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US ad spend up 4.6 per cent in 2006

MUMBAI: Ad spending for 2006 in the US rose 4.6 per cent over the same period last year due to gains across major media.









Nielsen Monitor-Plus, the ad intelligence service of Nielsen has released preliminary figures.


Ad spending increased in most reported media. This was led by Internet (35 per cent), the top 100 Spot TV markets (9.1 per cent), Spanish-Language TV (8.1 per cent) and Outdoor (8.1 per cent).


Growth in a number of media remained flat or slightly down over last including B2B magazines, Coupons, smaller Spot TV markets, Network Radio, and Local Newspaper.


Nielsen Monitor-Plus senior VP client strategy and product development management Brian Lane says, “Total US ad spending continues to grow, with the Internet, Spanish-Language and Outdoor leading the way..Outdoor advertising, considered a traditional media is showing renewed strength due in part to advances in digital technology, such as digital billboards.”










Ad spending for the top 10 companies of 2006 reached $17.9 billion, remaining essentially flat from 2005, with just one per cent growth. Six of the 10 advertisers experienced growth. AT&T and Verizon, both telephone services companies, showed the greatest per cent growth at 44.4 per cent and 16.2 per cent respectively. A portion of this increase is due to merger and acquisition activity, and both companies greatly increased their spending in their Internet Service/Web Access business units.


Offsetting these increases, two of the three automotive advertisers reduced ad spending. Specifically, GM spending was down 16 per cent and DaimlerChrysler decreased its ad spending by 6.1 per cent. Both Ford and Toyota continue to increase spending, and in particular on brands like Toyota Camry and Rav4, Ford Fusion and Mercury Milan.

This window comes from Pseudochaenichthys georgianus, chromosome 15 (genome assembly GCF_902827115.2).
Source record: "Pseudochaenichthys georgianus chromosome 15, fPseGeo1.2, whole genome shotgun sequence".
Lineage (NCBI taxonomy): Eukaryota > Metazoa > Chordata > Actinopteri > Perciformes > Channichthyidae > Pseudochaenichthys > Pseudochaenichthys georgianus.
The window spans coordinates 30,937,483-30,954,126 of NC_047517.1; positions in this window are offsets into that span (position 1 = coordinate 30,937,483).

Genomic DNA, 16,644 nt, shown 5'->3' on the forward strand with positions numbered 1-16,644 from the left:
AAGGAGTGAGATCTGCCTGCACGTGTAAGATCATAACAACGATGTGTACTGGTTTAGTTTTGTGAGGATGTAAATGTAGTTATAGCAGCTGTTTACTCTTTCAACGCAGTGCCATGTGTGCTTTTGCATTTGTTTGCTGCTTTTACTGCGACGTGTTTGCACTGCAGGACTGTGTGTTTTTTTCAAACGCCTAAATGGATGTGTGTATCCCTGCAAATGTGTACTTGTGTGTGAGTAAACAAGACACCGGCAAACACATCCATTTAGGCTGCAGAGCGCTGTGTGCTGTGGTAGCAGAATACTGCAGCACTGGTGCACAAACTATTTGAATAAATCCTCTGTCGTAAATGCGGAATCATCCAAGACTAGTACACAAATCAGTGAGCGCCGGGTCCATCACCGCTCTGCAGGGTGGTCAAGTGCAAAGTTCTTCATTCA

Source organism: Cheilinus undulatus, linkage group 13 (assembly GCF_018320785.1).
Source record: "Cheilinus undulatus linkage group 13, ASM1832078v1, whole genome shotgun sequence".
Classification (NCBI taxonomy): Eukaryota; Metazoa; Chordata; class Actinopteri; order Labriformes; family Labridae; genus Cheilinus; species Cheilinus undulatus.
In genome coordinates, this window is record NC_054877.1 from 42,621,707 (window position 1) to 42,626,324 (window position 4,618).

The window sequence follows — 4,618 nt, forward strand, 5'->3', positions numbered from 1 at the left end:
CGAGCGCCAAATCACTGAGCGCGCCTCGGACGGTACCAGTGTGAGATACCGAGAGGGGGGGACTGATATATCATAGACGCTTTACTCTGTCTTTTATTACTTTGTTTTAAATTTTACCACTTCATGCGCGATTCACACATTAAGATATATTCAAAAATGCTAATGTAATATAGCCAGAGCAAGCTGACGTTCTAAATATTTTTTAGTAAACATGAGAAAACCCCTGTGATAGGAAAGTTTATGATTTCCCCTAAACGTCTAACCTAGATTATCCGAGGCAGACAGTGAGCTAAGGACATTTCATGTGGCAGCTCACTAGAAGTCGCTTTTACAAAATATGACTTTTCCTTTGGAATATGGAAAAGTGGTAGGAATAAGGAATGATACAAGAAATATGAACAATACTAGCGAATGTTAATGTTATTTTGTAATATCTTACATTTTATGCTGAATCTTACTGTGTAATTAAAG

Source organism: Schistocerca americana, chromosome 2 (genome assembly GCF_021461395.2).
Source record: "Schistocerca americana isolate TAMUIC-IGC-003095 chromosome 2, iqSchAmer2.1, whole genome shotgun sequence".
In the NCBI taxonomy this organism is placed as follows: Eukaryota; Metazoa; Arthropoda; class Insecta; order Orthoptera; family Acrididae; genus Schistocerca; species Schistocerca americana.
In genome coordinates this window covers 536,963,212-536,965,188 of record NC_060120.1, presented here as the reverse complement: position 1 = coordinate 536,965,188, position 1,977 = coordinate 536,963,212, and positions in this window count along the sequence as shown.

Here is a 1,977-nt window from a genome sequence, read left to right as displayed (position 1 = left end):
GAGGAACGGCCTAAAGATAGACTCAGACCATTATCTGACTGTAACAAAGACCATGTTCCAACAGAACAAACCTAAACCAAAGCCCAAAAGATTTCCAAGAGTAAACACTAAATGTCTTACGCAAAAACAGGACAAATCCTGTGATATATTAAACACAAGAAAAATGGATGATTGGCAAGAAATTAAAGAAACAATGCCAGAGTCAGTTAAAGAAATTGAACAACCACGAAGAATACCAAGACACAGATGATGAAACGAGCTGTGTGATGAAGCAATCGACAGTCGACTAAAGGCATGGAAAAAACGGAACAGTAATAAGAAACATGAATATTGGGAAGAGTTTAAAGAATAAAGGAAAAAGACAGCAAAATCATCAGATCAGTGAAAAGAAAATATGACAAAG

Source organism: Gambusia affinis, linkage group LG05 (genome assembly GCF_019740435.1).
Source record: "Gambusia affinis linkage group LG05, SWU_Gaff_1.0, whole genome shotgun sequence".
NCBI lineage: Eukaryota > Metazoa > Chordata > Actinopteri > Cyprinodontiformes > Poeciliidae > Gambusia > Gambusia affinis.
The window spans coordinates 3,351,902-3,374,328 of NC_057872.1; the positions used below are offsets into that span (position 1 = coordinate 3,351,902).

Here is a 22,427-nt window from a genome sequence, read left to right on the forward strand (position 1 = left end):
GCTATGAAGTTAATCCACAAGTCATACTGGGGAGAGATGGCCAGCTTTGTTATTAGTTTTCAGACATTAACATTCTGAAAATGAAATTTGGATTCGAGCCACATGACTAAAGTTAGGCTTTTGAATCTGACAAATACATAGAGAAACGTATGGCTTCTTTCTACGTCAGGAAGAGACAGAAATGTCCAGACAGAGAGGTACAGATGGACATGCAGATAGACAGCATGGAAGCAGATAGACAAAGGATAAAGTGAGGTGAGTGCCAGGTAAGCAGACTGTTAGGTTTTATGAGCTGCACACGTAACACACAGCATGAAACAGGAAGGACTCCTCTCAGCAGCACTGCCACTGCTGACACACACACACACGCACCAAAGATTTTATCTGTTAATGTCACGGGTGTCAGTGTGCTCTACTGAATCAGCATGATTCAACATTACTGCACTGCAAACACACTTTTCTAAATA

Johnson & Johnson cut back overall spending on a number of brands including Orthoevra and Ditropan.


Spending for the 10 largest categories reached $45 billion in 2006, three per cent more than the same period last year. Most product categories have increased spending, with the exception of Credit Card Services (-6.9 per cent), Auto Dealerships (-3.5 per cent), and Automotive, comprised of Factory and Dealer Associations (-1.5 per cent).


The Pharmaceutical industry was the fastest growing in terms of per cent increase over last year (14.9 per cent) and in terms of actual dollar increase ($719 million). Pfizer increased spending 32% ($158 million), while Merck and Sepracor each increased their budgets 40 per cent, $118 million and $95 million, respectively.


Product Placement: Nielsen’s product placement service shows a decrease in the overall number of placements for primetime network programming with a total of 79,701 occurrences for 2006 compared to 102,793 occurrences for 2005. While the total number of occurrences is down, placements that combine an audio and visual mention have increased by 10 per cent. In 2006 there were 4,912 audio/visual combination occurrences compared to 4,456 in 2005.


The Top 10 shows that featured product placements for 2006 accounted for 23,344 occurrences. General dramas (22,825 occurrences) replaced sitcoms (19,161 occurrences) as the number one programme type to feature brand integrations, due to the airing of more episodes for this type of program in 2006.


American Idol featured 4,086 product placements, with more occurrences than any other program, a 17% increase over 2005. The Biggest Loser, not on the top ten list last year, ranked 4th with (2,478) occurrences. The Top 10 brands totaled 10,323 occurrences in 2006, a 13 per cent increase. Coca-Cola was the top brand, with 3,355 occurrences, a 19 per cent increase over 2005. Chef Revival Apparel placed second with 1,592 occurrences.


The total number of occurrences for product placements decreased in 2006, and can be largely attributed to shifts in programming such as the airing of more dramas, which tend to carry less product placements than other program genres. However, placements that feature a combination of audio and visuals are rising indicating an increase in planned placements.

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